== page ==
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91st Tour de France - July 3-25, 2004
Davis Phinney's Tour Diary: A Sprinter's Tale
With over 300 national and international victories in a career that spanned two decades, Davis Phinney is still the winningest cyclist in U.S. history. In 1986, he was the first American ever to win a road stage in the Tour de France; five years later, he won the coveted USPRO road title in Philadelphia.
In 2000, when Davis was just 40 years old, he was diagnosed with early-onset Parkinson's disease. But that hasn't kept him down. Since retiring from professional cycling, Davis has been a cycling sports commentator, public speaker and journalist. He brings his passion for those two-wheeled machines to Cyclingnews for the 2004 Tour de France.
Stage 8 - July 11: Lamballe - Quimper, 168 km
Alex Stieda: An American in Paris
We awoke ridiculously early and grudgingly descended to breakfast at our hotel, the fantastic Chateau de Castel Novel (in Varetz), where the staff had prepared quite a spread on this, the yet to be, morning of the 2004 L'Etape du Tour ride. At precisely 4:30am, the bus departed for Limoges, some 100 km distant and the start line. Our group is a mixed bag, ranging from the serious to the hobbyist, but all cyclists and all committed to trying the difficult 240 km ride from Limoges to St. Fleur.
On route, Canadian Alex Stieda, past holder of the yellow jersey, regaled the group with the story of that famous day in Paris when he scooped the entire cycling world to take not only the yellow leader's jersey but also ended up leading virtually every other jersey category as well.
The year was 1986 and it was the first time that a North American-based squad was lining up for a Tour start. Following the prologue, we assembled for the first of two stages on the day. The experience of being in the Tour had not quite sunk in for me until I actually stood at that start line in Paris, sensing the immense power in the peloton all around me and looking up the road at the thousands and thousands of spectators awaiting the stage depart. I tried to look and 'feel' the part of a Tour rider, while not yet convinced in the least. And to make matters worse, in that respect, I denoted that while everyone else was decked out in full road 'kit' - jersey, shorts, etc., one guy stood glaringly out and not in a good way. While we were trying to fit in, Alex was there, straddling his bike in a 'skin suit', kit designed for TT's - not for a road race and certainly never for a road stage in the Tour.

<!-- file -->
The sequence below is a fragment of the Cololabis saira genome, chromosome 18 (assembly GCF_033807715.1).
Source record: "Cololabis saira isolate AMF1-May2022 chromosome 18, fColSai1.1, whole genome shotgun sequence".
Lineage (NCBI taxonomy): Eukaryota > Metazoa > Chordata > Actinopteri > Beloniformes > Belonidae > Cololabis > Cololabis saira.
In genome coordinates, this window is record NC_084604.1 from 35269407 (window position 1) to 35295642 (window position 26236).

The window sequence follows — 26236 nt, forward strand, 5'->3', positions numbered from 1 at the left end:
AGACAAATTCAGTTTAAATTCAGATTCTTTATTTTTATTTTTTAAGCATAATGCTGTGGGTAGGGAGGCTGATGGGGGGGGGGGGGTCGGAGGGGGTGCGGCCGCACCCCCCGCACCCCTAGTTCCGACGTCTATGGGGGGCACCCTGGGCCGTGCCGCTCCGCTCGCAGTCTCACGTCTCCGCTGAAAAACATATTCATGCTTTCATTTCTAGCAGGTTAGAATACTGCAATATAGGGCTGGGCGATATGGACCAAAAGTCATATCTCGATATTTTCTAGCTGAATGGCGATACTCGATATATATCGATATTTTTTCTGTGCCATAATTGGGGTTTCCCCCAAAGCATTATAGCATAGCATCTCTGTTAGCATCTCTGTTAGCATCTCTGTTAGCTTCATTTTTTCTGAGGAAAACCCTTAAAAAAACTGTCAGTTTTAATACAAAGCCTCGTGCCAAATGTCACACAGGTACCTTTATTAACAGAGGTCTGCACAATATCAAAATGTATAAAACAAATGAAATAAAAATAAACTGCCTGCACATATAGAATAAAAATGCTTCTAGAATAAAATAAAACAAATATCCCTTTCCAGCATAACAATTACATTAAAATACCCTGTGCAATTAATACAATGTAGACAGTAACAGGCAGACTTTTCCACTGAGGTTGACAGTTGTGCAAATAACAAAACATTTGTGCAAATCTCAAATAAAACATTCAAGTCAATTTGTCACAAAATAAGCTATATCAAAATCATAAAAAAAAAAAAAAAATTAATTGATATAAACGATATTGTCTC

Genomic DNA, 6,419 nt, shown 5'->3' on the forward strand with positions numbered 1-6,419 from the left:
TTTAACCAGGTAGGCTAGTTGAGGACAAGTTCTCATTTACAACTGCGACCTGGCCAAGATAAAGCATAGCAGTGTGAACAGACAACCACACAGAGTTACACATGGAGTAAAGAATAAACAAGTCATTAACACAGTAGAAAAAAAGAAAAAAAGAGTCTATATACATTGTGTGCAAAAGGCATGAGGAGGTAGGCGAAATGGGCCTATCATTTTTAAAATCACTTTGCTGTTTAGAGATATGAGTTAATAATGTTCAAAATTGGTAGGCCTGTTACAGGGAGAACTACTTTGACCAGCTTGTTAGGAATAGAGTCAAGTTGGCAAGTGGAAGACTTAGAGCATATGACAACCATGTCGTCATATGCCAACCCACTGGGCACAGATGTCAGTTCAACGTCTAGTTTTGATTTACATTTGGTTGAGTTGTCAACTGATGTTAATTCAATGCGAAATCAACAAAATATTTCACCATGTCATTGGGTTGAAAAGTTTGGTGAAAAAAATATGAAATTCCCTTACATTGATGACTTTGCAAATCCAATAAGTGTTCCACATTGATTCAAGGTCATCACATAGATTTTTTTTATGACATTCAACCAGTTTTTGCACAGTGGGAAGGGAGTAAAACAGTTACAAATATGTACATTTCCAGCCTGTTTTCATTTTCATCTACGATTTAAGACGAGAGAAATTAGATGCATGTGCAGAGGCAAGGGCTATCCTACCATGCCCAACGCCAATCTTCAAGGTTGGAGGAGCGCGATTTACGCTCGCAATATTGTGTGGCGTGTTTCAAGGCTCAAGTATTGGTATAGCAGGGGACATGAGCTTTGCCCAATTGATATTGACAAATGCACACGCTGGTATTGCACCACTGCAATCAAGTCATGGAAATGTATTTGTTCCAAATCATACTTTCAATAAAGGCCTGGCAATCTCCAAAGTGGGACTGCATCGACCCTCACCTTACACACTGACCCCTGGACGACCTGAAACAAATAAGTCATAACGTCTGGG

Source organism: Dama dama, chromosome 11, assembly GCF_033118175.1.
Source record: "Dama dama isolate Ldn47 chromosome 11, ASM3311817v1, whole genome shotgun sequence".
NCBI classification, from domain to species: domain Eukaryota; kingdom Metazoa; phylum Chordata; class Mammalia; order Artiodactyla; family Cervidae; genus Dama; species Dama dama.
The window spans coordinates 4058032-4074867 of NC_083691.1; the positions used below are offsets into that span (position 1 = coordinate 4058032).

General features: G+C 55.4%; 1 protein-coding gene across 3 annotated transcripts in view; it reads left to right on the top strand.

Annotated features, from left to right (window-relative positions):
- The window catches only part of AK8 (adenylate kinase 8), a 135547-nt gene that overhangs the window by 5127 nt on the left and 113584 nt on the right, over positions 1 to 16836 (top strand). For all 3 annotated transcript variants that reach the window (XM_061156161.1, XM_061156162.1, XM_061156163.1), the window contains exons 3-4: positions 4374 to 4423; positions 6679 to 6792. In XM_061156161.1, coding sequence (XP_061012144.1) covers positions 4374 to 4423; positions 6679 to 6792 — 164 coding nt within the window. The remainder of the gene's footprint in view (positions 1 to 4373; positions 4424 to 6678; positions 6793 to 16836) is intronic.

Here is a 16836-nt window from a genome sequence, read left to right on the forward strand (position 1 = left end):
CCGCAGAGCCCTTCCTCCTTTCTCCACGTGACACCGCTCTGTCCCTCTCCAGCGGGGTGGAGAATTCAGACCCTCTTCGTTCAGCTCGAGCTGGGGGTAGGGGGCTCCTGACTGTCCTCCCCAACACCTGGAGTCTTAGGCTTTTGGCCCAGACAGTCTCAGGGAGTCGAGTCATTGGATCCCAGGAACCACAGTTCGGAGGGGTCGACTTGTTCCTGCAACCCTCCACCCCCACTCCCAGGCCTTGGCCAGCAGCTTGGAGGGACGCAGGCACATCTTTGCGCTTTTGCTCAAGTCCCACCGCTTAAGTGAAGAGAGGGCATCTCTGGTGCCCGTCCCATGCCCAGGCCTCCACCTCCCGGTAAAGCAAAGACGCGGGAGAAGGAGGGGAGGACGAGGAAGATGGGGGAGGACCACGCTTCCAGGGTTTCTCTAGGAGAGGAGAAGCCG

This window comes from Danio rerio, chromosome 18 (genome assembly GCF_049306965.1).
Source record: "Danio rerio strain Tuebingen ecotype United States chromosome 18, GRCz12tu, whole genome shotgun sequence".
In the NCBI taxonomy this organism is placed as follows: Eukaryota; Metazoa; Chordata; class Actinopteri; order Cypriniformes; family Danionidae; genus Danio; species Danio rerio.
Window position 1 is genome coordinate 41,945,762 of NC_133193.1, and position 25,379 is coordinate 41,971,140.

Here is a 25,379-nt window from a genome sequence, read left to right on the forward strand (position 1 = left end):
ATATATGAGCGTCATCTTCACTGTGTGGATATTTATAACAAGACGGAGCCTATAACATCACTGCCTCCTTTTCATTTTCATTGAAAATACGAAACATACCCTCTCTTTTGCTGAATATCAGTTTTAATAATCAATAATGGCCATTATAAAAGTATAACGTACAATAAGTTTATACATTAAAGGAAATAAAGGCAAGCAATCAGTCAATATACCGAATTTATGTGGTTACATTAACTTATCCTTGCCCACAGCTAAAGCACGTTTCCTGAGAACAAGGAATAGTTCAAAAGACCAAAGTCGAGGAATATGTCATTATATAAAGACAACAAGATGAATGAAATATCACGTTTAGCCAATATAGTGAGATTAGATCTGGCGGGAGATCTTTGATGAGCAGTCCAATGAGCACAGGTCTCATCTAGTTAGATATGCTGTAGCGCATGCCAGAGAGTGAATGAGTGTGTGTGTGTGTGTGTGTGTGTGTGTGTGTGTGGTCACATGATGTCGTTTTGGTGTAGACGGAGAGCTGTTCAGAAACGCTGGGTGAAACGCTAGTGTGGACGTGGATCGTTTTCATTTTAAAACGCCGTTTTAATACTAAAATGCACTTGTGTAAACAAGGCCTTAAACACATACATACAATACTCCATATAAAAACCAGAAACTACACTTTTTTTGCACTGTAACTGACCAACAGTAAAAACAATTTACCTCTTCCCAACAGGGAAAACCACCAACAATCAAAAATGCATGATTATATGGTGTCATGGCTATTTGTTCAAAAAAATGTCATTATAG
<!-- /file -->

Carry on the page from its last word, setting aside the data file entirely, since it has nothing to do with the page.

I could hear the muttering, the snickering, distinctly. Thanks Alex, I thought, thanks a lot... But the race got underway and we there, in the group, in the club - the 7-Eleven team, hopefully up to the task of the Grande Boucle.
It was around the 20km mark that Alex made his move. While the entire peloton - lead moto's, Tour vehicles and riders - descended to the left of an overpass abutment, Alex went left. I remember thinking, 'What in the world is he doing?', but Alex had a plan and he played it perfectly. He simply rocketed up the road, while everyone else watched. And you could tell that the Europeans didn't know what to make of this Canadian interloper; I mean, he was wearing a skinsuit for heaven's sake.
Alex smartly rolled up the road, and as the miles went by, he started his collection: time bonuses and points galore, for every category. Mountain, sprints, you name it, he was just piling them into his swelling back pockets. For some 80 kilometres, he sat out there solo, fighting to hold his lead as he'd carefully studied the race bible and independent of the team, had crystallized a plan. He realized the promoters, knowing the riders would want to save their legs for the afternoon TTT, and wanting to inspire a more competitive morning ride had stacked the stage chock full of bonuses. No one else, no other rider or team director had anticipated this. And it was Alex that took the risk and Alex that enjoyed the reward.
He was caught by a small break near the finish but still drove for all he was worth. He'd figured that with his bonus seconds in hand, the only rider who could take the jersey was the Belgian sprinter Vanderaerden, should Eric win the stage. We caught the back of the breakaway group in the sprint but Vanderaerden didn't win and Alex had the yellow jersey. Alex in fact, had all the jerseys - polka dot, white, combined, red... you name it. Our first day in the Tour and Team 7-Eleven had a man in yellow! It was incredible.
That was the moment we really arrived in the Tour and while we suffered some heavy retribution in the ensuing TTT (another story), none of the riders that were there will likely ever forget the day Alex made history.
And of course we all took credit for the skinsuit.
I write this from the Chateau, today's Tour stage unfolding on the TV. The weather is very atypical this year. From searing heat in last year's event, to a seemingly endless succession of rain days this July, the riders are long suffering. A nice hard finish for the sprinters too, with a battle royale between Denmark and Norway in the end. Hushovd showed his strength and good tactical sense by carrying his speed through the last rain-slicked turn. I would have loved a finish like that, back in the day, as having the hill and wet roads would've been an advantage, versus the more prevalent 'drag strip' sprint finishes.
But that is just ideal speculation. In my own 'Tour' event today, I gave what I could but ended up retiring from the l'Etape after just 65km. That was enough, that was all I was really capable of. But Alex Stieda rode with me, side by side, the whole way; joking, inspiring, pushing me - as needed. Ever the faithful teammate, ever the faithful friend.